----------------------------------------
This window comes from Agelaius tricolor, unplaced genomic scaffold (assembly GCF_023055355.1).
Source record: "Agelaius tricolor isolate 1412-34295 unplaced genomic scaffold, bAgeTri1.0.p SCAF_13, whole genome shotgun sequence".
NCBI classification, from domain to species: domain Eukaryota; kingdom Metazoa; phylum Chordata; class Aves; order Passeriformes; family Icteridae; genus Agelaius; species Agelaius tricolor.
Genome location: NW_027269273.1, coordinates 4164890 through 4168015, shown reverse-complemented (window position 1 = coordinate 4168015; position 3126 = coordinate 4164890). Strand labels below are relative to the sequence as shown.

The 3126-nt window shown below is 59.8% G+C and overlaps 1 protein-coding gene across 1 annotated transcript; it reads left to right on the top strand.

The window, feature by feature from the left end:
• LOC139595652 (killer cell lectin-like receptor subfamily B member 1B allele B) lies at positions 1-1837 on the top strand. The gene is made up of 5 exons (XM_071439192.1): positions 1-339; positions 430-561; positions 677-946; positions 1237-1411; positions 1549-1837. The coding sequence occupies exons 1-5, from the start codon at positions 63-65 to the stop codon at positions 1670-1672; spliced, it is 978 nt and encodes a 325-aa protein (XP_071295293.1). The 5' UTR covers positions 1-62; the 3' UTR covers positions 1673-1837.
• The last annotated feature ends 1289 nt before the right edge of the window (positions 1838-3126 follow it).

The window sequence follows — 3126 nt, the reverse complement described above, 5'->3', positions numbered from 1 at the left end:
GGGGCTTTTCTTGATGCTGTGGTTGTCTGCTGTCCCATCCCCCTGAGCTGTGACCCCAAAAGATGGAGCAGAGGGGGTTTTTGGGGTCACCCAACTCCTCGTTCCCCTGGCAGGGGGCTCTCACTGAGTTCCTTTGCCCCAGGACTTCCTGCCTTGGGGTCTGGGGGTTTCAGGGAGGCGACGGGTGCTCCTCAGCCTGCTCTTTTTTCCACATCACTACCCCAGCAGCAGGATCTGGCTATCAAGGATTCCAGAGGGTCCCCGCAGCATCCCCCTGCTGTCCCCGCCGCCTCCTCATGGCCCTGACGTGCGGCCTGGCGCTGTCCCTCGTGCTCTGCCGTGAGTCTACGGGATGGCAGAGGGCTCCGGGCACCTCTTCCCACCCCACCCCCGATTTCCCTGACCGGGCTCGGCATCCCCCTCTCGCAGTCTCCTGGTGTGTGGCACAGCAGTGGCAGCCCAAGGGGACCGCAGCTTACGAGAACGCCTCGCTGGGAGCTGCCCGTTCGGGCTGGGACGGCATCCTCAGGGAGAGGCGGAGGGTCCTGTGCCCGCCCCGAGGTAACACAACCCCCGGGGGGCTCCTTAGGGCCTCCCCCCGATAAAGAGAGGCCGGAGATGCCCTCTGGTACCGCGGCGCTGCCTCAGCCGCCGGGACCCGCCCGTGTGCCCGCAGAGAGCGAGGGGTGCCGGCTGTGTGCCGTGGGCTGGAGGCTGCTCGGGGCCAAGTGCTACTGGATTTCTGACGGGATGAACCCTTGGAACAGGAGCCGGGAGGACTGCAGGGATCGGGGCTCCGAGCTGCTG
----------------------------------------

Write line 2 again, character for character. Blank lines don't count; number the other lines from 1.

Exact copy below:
Source record: "Agelaius tricolor isolate 1412-34295 unplaced genomic scaffold, bAgeTri1.0.p SCAF_13, whole genome shotgun sequence".